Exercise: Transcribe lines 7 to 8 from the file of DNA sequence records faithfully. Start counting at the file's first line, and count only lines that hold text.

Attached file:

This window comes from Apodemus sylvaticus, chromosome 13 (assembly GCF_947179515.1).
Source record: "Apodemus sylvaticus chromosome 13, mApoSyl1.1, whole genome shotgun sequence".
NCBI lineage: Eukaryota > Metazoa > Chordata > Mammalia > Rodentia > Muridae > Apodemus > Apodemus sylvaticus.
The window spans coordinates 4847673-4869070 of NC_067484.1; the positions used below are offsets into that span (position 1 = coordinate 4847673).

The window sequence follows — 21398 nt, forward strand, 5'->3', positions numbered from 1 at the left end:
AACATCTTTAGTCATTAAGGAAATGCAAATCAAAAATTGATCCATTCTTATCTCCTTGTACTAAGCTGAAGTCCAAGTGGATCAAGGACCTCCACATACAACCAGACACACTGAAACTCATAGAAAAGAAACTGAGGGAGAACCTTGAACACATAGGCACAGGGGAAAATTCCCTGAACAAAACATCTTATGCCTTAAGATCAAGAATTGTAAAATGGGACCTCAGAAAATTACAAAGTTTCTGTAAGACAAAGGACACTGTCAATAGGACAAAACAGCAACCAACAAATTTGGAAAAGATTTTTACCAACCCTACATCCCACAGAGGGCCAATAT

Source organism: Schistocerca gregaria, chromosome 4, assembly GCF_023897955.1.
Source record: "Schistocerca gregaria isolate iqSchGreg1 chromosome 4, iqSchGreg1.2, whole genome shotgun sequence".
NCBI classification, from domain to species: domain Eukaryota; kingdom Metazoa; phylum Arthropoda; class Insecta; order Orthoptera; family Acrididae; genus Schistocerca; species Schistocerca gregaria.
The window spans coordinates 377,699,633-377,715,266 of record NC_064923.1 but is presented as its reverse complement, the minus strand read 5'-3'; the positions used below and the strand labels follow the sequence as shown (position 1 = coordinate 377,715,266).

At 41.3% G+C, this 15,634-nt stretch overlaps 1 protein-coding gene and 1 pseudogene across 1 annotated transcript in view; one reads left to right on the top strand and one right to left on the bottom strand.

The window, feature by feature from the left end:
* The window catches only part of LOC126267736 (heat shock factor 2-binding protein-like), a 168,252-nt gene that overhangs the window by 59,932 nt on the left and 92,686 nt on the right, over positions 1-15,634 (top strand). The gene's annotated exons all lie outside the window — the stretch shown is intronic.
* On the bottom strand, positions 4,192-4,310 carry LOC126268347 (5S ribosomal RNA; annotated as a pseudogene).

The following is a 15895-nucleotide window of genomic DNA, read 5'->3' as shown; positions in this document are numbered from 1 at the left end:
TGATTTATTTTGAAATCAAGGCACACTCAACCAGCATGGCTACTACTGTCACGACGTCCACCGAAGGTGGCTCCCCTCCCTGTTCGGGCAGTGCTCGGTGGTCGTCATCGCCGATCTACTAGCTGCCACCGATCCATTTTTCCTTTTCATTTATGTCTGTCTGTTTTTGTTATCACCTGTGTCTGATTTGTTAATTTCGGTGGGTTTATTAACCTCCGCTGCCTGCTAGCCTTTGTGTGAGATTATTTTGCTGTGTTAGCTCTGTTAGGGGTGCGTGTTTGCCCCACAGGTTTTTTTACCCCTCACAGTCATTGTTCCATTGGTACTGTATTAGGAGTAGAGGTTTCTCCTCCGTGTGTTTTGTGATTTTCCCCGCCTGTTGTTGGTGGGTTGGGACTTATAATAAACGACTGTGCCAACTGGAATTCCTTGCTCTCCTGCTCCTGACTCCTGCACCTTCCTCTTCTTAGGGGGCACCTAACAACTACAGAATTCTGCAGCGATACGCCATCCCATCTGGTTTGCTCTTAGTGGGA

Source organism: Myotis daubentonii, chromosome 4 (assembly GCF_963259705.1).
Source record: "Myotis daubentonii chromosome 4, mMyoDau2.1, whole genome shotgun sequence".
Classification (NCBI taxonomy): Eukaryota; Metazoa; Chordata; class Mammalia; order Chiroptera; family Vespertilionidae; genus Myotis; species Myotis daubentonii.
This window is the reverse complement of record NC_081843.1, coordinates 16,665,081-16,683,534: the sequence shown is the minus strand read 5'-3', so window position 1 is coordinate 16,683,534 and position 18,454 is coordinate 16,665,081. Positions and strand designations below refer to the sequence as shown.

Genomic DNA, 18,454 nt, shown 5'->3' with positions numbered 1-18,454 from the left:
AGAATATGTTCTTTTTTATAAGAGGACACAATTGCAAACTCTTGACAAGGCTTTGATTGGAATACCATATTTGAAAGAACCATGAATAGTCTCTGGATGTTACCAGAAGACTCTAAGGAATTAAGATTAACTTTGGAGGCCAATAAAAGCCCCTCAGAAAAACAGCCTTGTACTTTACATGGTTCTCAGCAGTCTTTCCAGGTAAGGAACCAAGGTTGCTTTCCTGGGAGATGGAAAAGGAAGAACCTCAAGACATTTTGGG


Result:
Source organism: Schistocerca gregaria, chromosome 4, assembly GCF_023897955.1.
Source record: "Schistocerca gregaria isolate iqSchGreg1 chromosome 4, iqSchGreg1.2, whole genome shotgun sequence".